Saturday, September 26, 2009

Bolt travels to N.Y.C

The fastest man in the world is a slow walker. Usain Bolt is tired, understandably, after an early-morning flight from Kingston to New York. He drags his tall bones along Broadway, past commuters and tourists who have no idea that this is one of two men who rescued the Beijing Olympics.

Bolt won three golds in Beijing. Michael Phelps won eight. Both men set records, captured our imagination. Phelps won more races. Bolt won them with more flair. They have never met, although Bolt says he and Phelps will cross paths finally at a Jamaican Super Party in December.

In the meantime, he has a rare six-week vacation and then more records to establish. Bolt sets so many of them - holding the mark at 100 meters (9.58 seconds) and 200 meters (19.19) - he has been accused of scheduling them in increments for the greatest dramatic and financial impact.

"You can't set up a schedule like that," says Bolt, 23. "I do it when the pressure is on and the time is right. For me, I set my own goals. I want to become a legend."

He better set a new goal, because he has already accomplished that legend deal. His billboard shines above Times Square. He has been an express train ever since he set a world record of 9.72 against American rival Tyson Gay back on May 31, 2008, right here on Randall's Island, during the Reebok Grand Prix at Icahn Stadium.

That was the first indication, really, that nobody was going to stop Bolt in Beijing. When Bolt set that mark in New York, it seemed everybody in the world took notice except New Yorkers. The meet was plagued by bad weather, little publicity and poor attendance. Then Bolt darted through the mist, and it suddenly became something very special.

"That meet was in the making, just starting out," Bolt says. "For me, my focus at the time was just to beat Tyson Gay. Rain, sun, hot, cold, none of it bothers me anymore. I learned that during a meet in Helsinki, where the weather messed me up. I realized from there on, I can't stop the elements."

He also understands the troubles facing track and field in the States, beginning with the drug scandals that cut the heart out of the sport during the '90s and then again at the Sydney Olympics.

Several top American sprinters from that time - including world record-setter Tim Montgomery and Marion Jones - took shortcuts that would catch up with them in the worst way. Then in Beijing, the Americans were suddenly pointing fingers at the Jamaicans, wondering how both the men and women from that relatively small island nation could dominate the sport with such numbers.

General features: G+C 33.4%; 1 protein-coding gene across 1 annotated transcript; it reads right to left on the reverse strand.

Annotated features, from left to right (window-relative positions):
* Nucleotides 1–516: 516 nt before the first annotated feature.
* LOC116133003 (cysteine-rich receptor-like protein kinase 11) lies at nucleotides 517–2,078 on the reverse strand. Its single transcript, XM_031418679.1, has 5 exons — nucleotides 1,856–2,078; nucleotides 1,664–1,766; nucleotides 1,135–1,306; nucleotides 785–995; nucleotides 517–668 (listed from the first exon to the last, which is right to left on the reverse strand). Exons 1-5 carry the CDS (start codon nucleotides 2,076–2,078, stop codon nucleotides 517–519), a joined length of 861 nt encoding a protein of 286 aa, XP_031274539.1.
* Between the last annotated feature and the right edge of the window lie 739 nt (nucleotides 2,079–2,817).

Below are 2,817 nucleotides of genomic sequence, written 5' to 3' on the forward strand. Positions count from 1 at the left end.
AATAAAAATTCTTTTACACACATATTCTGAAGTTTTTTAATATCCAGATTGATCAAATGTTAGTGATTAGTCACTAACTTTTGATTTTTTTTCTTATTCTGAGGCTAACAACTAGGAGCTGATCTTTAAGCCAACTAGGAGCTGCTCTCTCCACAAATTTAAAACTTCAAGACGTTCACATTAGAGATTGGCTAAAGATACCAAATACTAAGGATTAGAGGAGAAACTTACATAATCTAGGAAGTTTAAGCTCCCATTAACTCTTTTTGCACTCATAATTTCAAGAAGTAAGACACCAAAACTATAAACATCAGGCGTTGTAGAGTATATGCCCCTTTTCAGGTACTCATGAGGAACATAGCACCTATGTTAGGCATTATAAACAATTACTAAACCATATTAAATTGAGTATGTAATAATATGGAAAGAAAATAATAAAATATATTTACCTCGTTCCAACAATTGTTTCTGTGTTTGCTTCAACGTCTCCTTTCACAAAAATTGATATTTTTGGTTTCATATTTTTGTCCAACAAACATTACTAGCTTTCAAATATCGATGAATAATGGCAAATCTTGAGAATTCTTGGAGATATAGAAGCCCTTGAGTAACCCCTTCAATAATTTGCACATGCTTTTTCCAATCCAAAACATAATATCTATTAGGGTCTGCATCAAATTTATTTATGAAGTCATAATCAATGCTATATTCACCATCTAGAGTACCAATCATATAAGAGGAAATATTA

"I look at the overall (drug) problem in all sports, not just ours," Bolt says. "Some people don't want to work, they went about it the wrong way. We can get it back to where it was. You can run clean, work hard.

"It's not all on my shoulders," he says. "I can't do it all."

We have to believe the best from Bolt. He hasn't tested positive, and his times have been credibly evolutionary. He is a giant by sprinting standards at 6-5, 190 pounds. Because of that, he doesn't run indoors. He can't navigate the tight curves at 200 meters or the short straightaways. "It's the height," Bolt says, almost apologetically.

Outdoors, though, he has the time and space to stretch his muscles. His performances this summer at the World Championships in Germany were so impressive, the mayor of Berlin presented him with a 12-foot high section of the Berlin Wall to match the scale of his achievements.

But there are special requests, even demands, which come with such dominance. After Bolt set those world records at 100 and 200 meters in Berlin, coaches and fans started pressuring him to try 400 meters, maybe the long jump, at the London Games in 2012.

Bolt may be the greatest sprinter of all time, but he is in no hurry to accept those dares.

"I want to try the long jump before I retire," he says. "And I'll probably compete at 400 after the next Olympics."

Two tourists come up to Bolt, ask him for his autograph. He signs all the pages. He answers all the questions. He moves slowly, talks cautiously.

He runs like a taxi cab at 3 a.m. on the West Side Highway.

Source:Ny Daily News